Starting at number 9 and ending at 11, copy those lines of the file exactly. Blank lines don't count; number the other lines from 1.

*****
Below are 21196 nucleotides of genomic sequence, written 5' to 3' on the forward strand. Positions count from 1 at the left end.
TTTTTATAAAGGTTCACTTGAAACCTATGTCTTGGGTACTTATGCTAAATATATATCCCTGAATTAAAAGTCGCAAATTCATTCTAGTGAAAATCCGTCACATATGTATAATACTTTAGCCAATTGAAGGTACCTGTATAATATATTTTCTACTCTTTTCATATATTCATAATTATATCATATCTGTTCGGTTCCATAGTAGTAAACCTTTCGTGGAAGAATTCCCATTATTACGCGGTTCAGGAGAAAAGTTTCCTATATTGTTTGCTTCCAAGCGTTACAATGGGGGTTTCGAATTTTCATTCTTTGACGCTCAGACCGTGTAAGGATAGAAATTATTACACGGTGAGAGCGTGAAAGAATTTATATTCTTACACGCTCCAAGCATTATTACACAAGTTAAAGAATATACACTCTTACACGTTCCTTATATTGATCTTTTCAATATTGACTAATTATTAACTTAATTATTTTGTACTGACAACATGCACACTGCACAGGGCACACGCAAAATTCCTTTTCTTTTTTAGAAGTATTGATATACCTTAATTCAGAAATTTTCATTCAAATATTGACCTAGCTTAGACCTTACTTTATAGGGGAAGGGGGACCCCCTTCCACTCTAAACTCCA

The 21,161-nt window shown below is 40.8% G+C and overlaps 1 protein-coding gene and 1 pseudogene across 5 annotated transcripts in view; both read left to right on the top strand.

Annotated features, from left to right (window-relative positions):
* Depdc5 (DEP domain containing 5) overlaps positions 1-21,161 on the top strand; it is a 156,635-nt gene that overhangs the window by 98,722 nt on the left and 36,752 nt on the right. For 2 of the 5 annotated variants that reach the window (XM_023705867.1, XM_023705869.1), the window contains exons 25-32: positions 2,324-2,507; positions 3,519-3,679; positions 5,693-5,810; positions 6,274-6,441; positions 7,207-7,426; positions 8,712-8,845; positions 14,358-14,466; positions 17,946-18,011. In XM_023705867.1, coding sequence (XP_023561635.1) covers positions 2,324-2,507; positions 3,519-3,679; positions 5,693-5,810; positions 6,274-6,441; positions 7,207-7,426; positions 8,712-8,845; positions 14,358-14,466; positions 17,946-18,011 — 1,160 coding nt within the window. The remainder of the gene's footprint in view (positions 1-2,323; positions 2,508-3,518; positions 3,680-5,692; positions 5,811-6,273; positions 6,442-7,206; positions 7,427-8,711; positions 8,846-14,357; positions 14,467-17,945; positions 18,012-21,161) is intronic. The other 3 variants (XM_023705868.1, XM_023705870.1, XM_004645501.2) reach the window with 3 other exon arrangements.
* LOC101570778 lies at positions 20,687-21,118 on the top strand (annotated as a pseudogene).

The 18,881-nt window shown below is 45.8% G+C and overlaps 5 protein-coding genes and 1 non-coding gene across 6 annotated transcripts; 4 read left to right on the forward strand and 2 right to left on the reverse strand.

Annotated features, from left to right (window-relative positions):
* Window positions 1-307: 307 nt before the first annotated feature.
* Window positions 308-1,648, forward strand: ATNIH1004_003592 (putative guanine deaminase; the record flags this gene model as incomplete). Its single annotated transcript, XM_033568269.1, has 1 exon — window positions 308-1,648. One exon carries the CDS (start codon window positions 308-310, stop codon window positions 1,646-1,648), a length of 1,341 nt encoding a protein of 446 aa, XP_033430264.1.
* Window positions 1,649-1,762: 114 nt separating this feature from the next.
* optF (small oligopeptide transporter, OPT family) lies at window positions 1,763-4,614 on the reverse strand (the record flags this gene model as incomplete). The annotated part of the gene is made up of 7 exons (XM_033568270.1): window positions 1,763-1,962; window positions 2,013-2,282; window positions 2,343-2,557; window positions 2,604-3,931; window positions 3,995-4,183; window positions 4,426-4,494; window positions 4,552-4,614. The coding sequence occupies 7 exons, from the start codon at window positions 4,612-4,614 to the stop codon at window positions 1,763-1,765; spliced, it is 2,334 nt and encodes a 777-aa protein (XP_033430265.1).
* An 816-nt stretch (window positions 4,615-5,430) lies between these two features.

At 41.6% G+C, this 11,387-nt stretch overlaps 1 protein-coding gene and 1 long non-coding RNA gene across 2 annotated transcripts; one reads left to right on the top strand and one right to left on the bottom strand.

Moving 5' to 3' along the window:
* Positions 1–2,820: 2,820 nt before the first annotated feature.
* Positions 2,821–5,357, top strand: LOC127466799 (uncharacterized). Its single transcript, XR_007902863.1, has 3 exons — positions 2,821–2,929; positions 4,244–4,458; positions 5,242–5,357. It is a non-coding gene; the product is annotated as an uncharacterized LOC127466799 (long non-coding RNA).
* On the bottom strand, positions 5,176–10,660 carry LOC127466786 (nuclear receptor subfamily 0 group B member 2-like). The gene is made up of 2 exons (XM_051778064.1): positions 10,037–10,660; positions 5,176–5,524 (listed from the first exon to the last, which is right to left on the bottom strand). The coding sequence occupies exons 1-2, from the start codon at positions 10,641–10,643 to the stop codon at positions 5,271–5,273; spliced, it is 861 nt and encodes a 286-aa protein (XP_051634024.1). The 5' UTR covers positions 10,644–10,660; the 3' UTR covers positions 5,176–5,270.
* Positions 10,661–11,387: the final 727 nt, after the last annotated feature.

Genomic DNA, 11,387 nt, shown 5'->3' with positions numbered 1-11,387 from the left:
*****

* Window positions 1-307: 307 nt before the first annotated feature.
* Window positions 308-1,648, forward strand: ATNIH1004_003592 (putative guanine deaminase; the record flags this gene model as incomplete). Its single annotated transcript, XM_033568269.1, has 1 exon — window positions 308-1,648. One exon carries the CDS (start codon window positions 308-310, stop codon window positions 1,646-1,648), a length of 1,341 nt encoding a protein of 446 aa, XP_033430264.1.
* Window positions 1,649-1,762: 114 nt separating this feature from the next.